Insights into Crisis Communications Post-pandemic
August 12, 2022
By Kelly Bantle, Principal at Allegiant Strategies NW and HCNW President
Thrust into an unprecedented pandemic of global scale in our modern time, crisis became a day-in and day-out reality dragging on for years. Within healthcare, the impacts are near countless and immensely profound, affecting operations, staffing, and service delivery, coupled with the health and wellbeing of our patients and communities. The far-reaching disruption and impacts of the pandemic did, however, illuminate many new mindsets and better practices, including around crisis communications.
RESPOND RAPIDLY, BUT BE SURE TO LISTEN AND ENGAGE
Crisis demands rapid response—even if all the facts and details have yet to be determined and analyzed. Immediately acknowledging the situation and its impacts is vital to demonstrating your organization is taking the situation seriously. Acknowledging the situation is not accepting fault, but rather committing to being part of the solution—even if you’re not the cause. And it can help ensure your organization is leading the crisis narrative from the start before misconception and misinformation have a chance to take hold.
COVID, in particular, has taught that as crisis evolves and new aspects come into play, it’s critical to continually acknowledge new developments and commit to seeking solutions and/or a resolution. Perhaps as profound: as part of crisis acknowledgement, it’s equally crucial to listen and engage with key stakeholders to analyze the situation to fully understand all of the impacts and, as well, to identify steps needed to put forth solutions. Key stakeholder engagement needs to start internally within your organization but should expand to external stakeholders as the situation merits.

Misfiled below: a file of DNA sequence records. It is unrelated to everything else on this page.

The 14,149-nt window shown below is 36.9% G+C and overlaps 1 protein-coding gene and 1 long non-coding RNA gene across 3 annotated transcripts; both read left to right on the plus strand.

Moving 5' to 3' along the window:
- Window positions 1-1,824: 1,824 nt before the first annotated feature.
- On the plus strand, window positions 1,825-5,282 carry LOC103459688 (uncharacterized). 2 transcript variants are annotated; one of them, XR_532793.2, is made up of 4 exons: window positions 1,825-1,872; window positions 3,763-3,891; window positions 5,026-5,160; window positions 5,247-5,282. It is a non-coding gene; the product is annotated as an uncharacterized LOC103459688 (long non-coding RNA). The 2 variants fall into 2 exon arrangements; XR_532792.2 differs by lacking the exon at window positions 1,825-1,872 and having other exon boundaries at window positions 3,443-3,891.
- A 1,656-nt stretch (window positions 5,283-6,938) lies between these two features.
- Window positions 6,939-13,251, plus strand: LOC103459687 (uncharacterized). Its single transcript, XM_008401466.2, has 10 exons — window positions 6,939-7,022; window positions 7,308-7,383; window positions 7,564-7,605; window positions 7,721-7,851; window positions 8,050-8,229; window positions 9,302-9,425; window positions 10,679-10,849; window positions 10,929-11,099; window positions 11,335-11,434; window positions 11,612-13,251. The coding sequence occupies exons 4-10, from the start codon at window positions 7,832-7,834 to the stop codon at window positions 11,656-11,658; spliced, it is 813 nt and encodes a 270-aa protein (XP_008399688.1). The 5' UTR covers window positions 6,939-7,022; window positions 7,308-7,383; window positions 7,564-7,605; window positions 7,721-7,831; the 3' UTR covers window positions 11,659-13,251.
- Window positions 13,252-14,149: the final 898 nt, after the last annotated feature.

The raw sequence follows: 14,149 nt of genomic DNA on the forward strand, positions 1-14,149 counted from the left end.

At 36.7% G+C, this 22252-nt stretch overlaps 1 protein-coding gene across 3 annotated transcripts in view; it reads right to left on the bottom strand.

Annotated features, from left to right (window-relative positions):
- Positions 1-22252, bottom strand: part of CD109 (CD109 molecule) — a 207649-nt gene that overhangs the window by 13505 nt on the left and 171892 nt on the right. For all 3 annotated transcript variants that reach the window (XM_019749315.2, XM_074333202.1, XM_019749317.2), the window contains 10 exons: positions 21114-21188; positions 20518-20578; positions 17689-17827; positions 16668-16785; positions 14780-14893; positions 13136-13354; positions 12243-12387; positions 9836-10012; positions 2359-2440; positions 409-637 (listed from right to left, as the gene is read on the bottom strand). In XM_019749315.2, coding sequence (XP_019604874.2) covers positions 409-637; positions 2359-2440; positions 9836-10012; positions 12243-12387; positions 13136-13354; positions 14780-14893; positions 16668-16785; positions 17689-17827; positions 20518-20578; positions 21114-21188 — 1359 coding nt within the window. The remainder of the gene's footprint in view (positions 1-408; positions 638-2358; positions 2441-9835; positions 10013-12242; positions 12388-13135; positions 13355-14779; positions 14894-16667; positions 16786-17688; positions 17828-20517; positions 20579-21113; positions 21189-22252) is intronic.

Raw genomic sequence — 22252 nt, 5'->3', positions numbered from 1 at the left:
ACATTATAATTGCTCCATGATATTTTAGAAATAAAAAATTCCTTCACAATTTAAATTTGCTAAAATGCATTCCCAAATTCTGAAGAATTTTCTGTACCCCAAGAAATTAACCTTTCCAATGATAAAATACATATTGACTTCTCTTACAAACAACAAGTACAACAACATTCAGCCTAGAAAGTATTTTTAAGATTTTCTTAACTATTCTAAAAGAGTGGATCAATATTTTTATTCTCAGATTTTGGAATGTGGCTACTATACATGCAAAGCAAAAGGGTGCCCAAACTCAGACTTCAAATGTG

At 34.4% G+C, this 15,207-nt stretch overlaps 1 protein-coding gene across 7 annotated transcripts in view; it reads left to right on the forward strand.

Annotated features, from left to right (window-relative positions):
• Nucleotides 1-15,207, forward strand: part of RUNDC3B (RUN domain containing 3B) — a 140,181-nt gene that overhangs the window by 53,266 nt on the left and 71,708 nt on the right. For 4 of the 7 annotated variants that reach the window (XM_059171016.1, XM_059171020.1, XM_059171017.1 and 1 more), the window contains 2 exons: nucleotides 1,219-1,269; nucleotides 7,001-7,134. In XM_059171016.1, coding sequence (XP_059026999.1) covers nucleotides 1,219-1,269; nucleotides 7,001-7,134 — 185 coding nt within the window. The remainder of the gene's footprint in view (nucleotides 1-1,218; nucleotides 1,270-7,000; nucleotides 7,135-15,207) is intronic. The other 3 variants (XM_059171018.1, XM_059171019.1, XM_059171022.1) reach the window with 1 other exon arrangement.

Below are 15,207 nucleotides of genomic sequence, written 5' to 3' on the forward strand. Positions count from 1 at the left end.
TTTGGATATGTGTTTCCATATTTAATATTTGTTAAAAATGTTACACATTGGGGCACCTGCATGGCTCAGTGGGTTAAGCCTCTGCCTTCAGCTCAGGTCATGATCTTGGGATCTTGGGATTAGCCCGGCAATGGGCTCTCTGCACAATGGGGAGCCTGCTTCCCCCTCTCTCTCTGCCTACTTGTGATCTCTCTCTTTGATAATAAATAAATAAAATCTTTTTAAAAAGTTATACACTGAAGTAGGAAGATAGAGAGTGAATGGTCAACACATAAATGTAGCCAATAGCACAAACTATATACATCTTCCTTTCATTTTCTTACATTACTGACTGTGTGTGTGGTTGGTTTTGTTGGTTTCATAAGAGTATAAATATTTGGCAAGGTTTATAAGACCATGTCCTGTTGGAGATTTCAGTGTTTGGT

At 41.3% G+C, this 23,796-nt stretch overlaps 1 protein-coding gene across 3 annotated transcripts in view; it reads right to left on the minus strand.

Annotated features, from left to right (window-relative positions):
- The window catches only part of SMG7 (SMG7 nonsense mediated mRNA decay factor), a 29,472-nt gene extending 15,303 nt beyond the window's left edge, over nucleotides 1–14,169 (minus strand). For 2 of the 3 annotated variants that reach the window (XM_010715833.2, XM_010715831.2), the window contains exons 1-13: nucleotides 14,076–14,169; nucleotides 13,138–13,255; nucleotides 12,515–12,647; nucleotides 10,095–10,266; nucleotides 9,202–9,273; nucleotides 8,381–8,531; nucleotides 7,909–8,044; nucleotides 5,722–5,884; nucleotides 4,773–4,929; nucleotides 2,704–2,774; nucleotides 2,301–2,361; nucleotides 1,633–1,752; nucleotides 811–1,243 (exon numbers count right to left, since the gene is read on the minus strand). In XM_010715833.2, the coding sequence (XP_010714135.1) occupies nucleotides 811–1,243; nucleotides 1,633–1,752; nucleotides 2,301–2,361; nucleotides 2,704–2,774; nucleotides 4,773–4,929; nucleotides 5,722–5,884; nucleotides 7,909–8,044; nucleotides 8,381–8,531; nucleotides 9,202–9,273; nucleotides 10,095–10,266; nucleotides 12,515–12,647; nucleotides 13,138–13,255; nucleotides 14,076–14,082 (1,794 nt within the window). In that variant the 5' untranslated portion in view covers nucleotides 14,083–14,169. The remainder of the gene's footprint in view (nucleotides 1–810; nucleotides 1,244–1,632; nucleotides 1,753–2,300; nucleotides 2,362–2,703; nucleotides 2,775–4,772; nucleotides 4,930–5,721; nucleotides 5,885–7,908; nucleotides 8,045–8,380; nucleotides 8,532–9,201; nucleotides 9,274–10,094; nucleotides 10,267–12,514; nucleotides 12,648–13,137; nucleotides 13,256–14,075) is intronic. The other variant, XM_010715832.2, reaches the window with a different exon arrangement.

LET EMPATHY DRIVE STRATEGY AND MESSAGING
Consider first the interests of key stakeholders and audiences—internal and external—rather than those held by the organization. Acknowledge crisis impacts relative to each stakeholder group and audience and express concern, understanding, and sympathy. First and foremost, address action and resolution steps related to key stakeholders and audiences in a step-by-step process by severity of crisis impacts. Here again, taking an empathic approach can avoid the crisis pitfalls of appearing tone deaf and uncaring and, in particular, self-centered and incompetent. Leading with empathy also cultivates trust critical to successfully navigating crisis.
BE BIDERCTIONAL (TWO-WAY)
All too often, crisis communications are entirely structured as one-way from the organization out and from leadership down. COVID illuminated the critical importance of setting up two-way channels that feed back into the organization how key prioritized audiences perceive the situation and response measures. These two-way channels can be digital, such as feedback forms on websites and Intranets, call-in hotlines, and traditional hard-copy comment cards placed in secured boxes.